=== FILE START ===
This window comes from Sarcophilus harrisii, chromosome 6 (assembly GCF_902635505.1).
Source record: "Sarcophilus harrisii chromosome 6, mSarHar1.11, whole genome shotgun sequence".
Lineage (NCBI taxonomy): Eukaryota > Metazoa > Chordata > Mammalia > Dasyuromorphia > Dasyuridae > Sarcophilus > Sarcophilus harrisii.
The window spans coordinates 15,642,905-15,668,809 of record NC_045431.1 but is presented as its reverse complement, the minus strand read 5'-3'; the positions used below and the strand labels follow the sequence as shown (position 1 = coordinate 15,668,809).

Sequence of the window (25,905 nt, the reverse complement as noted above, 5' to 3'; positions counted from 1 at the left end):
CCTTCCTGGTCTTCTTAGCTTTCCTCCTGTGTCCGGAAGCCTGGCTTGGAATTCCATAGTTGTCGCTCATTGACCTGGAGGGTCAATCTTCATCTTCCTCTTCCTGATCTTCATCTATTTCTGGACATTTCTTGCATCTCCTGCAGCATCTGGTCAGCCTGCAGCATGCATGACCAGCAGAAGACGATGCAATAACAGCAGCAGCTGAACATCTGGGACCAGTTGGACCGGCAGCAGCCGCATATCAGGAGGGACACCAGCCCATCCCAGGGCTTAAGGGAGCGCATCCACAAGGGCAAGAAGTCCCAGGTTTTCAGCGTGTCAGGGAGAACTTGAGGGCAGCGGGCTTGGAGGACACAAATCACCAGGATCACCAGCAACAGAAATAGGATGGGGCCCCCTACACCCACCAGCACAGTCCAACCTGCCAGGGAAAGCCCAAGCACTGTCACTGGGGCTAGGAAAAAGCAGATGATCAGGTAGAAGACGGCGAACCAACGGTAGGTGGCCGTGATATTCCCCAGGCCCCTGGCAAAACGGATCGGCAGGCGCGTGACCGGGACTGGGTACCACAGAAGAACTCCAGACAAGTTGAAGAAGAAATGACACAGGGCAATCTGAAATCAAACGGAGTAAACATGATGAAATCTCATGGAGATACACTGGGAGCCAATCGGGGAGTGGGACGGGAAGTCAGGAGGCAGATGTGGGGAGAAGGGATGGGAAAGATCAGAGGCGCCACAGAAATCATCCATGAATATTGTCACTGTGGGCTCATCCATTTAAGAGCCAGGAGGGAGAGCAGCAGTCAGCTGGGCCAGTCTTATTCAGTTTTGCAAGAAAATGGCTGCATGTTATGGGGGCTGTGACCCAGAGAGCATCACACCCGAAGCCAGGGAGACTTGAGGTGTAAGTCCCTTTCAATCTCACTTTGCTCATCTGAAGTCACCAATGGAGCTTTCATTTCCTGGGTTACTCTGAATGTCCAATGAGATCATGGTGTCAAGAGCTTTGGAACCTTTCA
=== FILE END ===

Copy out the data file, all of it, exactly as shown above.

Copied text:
This window comes from Sarcophilus harrisii, chromosome 6 (assembly GCF_902635505.1).
Source record: "Sarcophilus harrisii chromosome 6, mSarHar1.11, whole genome shotgun sequence".
Lineage (NCBI taxonomy): Eukaryota > Metazoa > Chordata > Mammalia > Dasyuromorphia > Dasyuridae > Sarcophilus > Sarcophilus harrisii.
The window spans coordinates 15,642,905-15,668,809 of record NC_045431.1 but is presented as its reverse complement, the minus strand read 5'-3'; the positions used below and the strand labels follow the sequence as shown (position 1 = coordinate 15,668,809).

Sequence of the window (25,905 nt, the reverse complement as noted above, 5' to 3'; positions counted from 1 at the left end):
CCTTCCTGGTCTTCTTAGCTTTCCTCCTGTGTCCGGAAGCCTGGCTTGGAATTCCATAGTTGTCGCTCATTGACCTGGAGGGTCAATCTTCATCTTCCTCTTCCTGATCTTCATCTATTTCTGGACATTTCTTGCATCTCCTGCAGCATCTGGTCAGCCTGCAGCATGCATGACCAGCAGAAGACGATGCAATAACAGCAGCAGCTGAACATCTGGGACCAGTTGGACCGGCAGCAGCCGCATATCAGGAGGGACACCAGCCCATCCCAGGGCTTAAGGGAGCGCATCCACAAGGGCAAGAAGTCCCAGGTTTTCAGCGTGTCAGGGAGAACTTGAGGGCAGCGGGCTTGGAGGACACAAATCACCAGGATCACCAGCAACAGAAATAGGATGGGGCCCCCTACACCCACCAGCACAGTCCAACCTGCCAGGGAAAGCCCAAGCACTGTCACTGGGGCTAGGAAAAAGCAGATGATCAGGTAGAAGACGGCGAACCAACGGTAGGTGGCCGTGATATTCCCCAGGCCCCTGGCAAAACGGATCGGCAGGCGCGTGACCGGGACTGGGTACCACAGAAGAACTCCAGACAAGTTGAAGAAGAAATGACACAGGGCAATCTGAAATCAAACGGAGTAAACATGATGAAATCTCATGGAGATACACTGGGAGCCAATCGGGGAGTGGGACGGGAAGTCAGGAGGCAGATGTGGGGAGAAGGGATGGGAAAGATCAGAGGCGCCACAGAAATCATCCATGAATATTGTCACTGTGGGCTCATCCATTTAAGAGCCAGGAGGGAGAGCAGCAGTCAGCTGGGCCAGTCTTATTCAGTTTTGCAAGAAAATGGCTGCATGTTATGGGGGCTGTGACCCAGAGAGCATCACACCCGAAGCCAGGGAGACTTGAGGTGTAAGTCCCTTTCAATCTCACTTTGCTCATCTGAAGTCACCAATGGAGCTTTCATTTCCTGGGTTACTCTGAATGTCCAATGAGATCATGGTGTCAAGAGCTTTGGAACCTTTCA